Nuclear Technology / Volume 156 / Number 2 / November 2006 / Pages 150-158
Technical Paper / Reactor Safety / dx.doi.org/10.13182/NT06-A3781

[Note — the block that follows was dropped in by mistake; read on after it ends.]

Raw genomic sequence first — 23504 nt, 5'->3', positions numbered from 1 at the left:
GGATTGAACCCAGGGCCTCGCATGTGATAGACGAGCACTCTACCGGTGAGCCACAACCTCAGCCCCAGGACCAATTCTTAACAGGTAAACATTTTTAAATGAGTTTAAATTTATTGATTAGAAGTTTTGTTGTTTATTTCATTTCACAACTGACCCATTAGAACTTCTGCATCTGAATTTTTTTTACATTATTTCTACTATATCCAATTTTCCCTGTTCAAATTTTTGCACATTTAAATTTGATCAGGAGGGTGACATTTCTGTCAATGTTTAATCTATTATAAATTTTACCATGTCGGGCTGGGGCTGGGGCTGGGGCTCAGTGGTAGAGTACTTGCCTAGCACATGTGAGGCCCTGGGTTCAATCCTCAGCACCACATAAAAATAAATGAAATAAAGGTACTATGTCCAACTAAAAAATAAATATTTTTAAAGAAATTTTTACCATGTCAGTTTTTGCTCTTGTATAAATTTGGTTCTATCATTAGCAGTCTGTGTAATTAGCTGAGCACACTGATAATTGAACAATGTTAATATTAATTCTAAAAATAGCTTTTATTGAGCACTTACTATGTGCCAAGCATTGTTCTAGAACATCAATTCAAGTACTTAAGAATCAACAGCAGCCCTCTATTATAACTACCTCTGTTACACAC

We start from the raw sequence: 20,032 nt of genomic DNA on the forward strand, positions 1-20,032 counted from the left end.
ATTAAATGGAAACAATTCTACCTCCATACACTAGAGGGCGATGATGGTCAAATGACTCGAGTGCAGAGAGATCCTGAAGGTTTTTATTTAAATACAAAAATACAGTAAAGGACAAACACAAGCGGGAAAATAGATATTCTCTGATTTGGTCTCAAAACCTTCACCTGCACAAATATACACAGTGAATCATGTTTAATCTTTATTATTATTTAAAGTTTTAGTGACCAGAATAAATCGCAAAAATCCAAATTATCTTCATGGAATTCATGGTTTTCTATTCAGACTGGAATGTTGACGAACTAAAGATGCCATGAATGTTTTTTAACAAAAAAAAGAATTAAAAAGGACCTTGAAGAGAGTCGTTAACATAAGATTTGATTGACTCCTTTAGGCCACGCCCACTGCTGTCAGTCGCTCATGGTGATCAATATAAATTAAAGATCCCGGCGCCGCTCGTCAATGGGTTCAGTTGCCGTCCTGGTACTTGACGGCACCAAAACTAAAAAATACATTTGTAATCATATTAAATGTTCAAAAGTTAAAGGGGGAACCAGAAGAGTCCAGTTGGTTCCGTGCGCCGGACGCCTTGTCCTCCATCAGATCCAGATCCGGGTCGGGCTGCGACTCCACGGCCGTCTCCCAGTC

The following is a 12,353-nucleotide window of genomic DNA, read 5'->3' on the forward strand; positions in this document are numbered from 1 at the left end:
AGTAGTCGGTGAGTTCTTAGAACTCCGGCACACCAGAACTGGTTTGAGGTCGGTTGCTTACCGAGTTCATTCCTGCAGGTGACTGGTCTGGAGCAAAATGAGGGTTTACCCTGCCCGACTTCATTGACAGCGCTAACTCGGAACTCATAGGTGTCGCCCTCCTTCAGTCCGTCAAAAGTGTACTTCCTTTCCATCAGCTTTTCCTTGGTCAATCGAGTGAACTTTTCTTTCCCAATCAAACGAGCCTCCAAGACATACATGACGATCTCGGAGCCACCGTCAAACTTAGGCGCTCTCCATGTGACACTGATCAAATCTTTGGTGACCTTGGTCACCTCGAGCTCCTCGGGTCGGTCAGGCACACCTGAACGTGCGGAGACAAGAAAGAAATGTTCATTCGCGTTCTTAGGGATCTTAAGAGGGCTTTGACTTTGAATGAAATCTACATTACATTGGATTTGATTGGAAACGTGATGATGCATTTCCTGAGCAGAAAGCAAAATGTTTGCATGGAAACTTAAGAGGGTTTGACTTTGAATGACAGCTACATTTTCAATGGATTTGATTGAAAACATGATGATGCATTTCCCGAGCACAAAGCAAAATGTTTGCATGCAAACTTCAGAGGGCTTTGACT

The inclusion of passive safety-related systems within the advanced reactor design claims high system availability and reliability. A detailed system and safety analysis applying the failure mode and effect analysis (FMEA) approach is required as a primary step for the development of a methodology aimed at the reliability assessment of passive systems. The present study concerns thermal-hydraulic passive systems that are designed for decay heat removal and rely on natural circulation that foresee a heat exchanger immersed in a cooling pool. The main purposes of the work are to identify important accident initiators, find out the possible consequences to the plant deriving from component malfunctions, individuate possible causes, identify mitigating features and systems, and classify accident initiators in initiating events of accident sequences. A qualitative overview of accident sequences could be derived from the FMEA tables looking at consequences' description and preventive and corrective actions. Failure probabilistic evaluations are included as well to point out the probabilities and frequencies to have the plant in fault and/or unavailability conditions during passive system operation, therefore ensuring a complete set of initiating events of reactor accident sequences. Finally, important feedback to the design activities will derive from the FMEA study performed for safety assessment purposes. An important lesson elicited from the analysis is that measures against common-cause failures can reduce significantly the probability of failure of the system.